Huaquillas, Ecuador: Population: around 48,000. The entire metropolitan area has a population of about 82,000. The city didn't really start to grow substantially until the 20th century. The economy is based on shrimp farming, agriculture, and commerce.
By 1935 tobacco was the main source of income for the tiny town of about 200. The land was/is very rich and crops grew extensively, until the war with Peru in 1941. The Peruvians diverted the river and it has never been the same since. It wasn't until 1964 that the issue of the border with Peru was finally ironed out.
Huaquillas has a hot arid climate. The daytime average high of 29° C (84° F), and the night average low of 22° C (71° F). Huaquillas receives an average of 769 mm (30 inches) of rain per year. The elevation of the city is 11 meters (33 feet).
So, my impressions: It's just another coastal town, nothing especially interesting. The few parks are very small and there are no special parks or ecological areas. It is sandy and dusty like all coastal towns, as well. It's also the border crossing into Peru, so at the border, the road is jammed full with kiosks of vendors selling anything and everything.
This is my goal: to find a new place to live. So to reach that goal I am traveling most of South America, visiting the countries of Ecuador, Peru, Bolivia, and Chile, passing through Argentina, visiting Paraguay, passing through a bit of Brazil, and finally visiting Uruguay. I have a list of towns, about 70 towns, that meet these qualifications: Cities with average day temperatures of 22-28° C (72-83° F) and night temps of 14° C (57° F) and higher; and a population between 28,000-300,000. I analyzed climate and population data of around 700 towns in the countries mentioned above and then pulled out the ones that meet the previously mentioned criteria, which leaves about 70. My preference leans towards towns of less than 100,000 people. And, now that I have visited more than 30 towns/cities, I've decided I will probably want an inland town. I love the beach and walking in the warm water, but, getting sunburned is just too easy, even on a cloudy day. At least, here in Ecuador. I've also decided that any town with more than 100,000 population will be too big. I've decided that any small town/city (less than around 80,000 population) that meets the temp specifications and has a supermarket and ATM is one worth considering to live in.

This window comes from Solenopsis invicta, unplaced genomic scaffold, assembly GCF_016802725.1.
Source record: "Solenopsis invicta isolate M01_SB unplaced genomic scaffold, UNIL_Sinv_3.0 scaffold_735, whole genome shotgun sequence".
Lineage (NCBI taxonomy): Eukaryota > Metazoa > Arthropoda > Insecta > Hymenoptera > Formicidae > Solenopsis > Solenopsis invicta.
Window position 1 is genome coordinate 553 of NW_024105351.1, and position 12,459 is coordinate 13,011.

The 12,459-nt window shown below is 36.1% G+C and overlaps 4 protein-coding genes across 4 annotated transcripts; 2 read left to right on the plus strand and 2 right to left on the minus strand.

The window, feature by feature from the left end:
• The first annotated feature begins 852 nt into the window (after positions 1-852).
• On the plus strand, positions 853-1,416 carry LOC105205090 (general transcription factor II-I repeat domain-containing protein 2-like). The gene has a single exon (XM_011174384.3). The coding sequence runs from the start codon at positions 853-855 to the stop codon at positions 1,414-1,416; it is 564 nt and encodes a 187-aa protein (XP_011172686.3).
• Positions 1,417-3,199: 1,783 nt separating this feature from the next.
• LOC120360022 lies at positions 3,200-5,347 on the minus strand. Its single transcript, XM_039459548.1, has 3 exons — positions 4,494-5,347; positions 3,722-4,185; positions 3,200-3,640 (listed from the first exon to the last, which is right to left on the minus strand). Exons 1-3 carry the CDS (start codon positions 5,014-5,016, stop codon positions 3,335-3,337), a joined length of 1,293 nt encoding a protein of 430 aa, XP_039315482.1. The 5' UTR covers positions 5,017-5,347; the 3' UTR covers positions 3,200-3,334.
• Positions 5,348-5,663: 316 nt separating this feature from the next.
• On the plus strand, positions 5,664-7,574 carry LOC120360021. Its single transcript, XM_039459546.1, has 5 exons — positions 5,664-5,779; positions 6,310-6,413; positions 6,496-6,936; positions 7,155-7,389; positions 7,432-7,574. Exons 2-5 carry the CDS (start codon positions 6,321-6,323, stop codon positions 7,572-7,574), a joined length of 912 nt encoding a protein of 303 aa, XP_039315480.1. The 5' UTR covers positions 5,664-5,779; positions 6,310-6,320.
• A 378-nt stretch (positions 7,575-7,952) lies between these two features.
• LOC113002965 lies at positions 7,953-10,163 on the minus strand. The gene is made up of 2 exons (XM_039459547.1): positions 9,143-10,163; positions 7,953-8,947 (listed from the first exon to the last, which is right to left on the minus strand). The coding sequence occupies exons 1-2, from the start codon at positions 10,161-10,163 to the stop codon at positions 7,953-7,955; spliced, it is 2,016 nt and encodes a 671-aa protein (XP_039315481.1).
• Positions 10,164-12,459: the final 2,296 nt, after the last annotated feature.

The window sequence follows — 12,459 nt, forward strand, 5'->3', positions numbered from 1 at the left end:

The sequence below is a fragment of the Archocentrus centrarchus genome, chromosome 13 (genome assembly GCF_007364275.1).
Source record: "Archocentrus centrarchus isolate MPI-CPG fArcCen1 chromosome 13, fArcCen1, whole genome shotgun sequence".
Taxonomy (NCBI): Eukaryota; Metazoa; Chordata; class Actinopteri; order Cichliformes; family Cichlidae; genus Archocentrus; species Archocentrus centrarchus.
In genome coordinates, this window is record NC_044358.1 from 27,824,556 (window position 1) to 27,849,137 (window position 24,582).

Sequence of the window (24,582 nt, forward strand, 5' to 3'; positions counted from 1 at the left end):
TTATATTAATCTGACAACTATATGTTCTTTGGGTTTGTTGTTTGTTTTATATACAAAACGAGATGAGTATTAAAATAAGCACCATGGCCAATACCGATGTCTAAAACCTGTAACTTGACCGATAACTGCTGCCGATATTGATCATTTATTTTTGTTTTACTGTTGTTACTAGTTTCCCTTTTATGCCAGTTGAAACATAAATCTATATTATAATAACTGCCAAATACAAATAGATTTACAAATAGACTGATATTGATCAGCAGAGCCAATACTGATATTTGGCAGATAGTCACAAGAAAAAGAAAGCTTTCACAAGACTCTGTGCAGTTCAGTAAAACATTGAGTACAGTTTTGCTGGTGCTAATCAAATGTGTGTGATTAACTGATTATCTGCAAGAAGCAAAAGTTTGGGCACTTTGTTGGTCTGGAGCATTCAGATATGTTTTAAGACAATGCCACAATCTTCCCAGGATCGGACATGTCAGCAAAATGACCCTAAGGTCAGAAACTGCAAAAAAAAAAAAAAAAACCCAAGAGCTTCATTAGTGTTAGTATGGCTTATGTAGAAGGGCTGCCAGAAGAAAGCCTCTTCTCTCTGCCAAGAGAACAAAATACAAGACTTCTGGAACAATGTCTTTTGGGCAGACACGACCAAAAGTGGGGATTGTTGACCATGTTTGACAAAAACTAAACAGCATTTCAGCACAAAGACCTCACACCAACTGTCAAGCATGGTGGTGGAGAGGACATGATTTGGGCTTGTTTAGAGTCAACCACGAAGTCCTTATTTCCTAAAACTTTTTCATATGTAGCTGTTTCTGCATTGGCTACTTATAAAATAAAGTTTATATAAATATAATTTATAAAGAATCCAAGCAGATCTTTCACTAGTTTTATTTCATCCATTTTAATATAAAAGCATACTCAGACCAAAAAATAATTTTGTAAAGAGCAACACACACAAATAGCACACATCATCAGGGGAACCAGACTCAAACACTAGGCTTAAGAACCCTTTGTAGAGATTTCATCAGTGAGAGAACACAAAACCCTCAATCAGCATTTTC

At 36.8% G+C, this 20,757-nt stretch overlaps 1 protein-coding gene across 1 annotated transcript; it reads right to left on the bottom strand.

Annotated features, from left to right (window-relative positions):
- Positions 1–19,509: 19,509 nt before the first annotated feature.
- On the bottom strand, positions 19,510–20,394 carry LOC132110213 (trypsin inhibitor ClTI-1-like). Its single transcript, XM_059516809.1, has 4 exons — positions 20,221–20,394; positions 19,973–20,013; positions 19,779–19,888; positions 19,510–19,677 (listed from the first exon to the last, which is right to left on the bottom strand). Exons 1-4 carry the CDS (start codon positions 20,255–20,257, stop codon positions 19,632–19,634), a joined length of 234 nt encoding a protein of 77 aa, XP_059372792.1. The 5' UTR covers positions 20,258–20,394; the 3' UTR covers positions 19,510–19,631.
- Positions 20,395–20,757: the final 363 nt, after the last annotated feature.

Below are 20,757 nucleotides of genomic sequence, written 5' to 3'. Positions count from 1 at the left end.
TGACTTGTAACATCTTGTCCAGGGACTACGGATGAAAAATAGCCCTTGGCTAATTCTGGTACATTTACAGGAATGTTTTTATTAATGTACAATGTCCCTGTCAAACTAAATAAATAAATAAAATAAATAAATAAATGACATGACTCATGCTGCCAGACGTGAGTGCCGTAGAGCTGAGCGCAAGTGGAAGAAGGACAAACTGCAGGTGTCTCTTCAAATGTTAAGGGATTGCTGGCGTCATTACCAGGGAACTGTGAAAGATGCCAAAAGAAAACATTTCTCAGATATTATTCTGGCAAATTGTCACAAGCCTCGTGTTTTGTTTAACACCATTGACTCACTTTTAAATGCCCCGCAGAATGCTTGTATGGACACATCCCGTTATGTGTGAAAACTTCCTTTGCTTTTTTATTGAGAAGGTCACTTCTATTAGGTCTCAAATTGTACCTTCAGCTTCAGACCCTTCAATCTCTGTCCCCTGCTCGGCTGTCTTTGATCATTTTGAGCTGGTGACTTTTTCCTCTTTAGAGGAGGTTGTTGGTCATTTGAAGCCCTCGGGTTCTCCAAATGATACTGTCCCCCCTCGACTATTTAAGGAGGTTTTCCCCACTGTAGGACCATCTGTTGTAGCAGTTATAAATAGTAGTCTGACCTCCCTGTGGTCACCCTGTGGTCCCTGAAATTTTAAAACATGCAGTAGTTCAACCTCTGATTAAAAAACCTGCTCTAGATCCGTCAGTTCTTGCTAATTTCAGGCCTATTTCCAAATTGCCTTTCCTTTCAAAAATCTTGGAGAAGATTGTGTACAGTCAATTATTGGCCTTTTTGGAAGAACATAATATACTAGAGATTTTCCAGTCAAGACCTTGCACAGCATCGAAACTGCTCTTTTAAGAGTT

At this point in my journey I have two towns on my top-20 list - Catamayo and Puyo. In my travels in Ecuador, I have visited 31 towns/cities. Tomorrow I enter Peru.
Next up: Tumbes, Peru.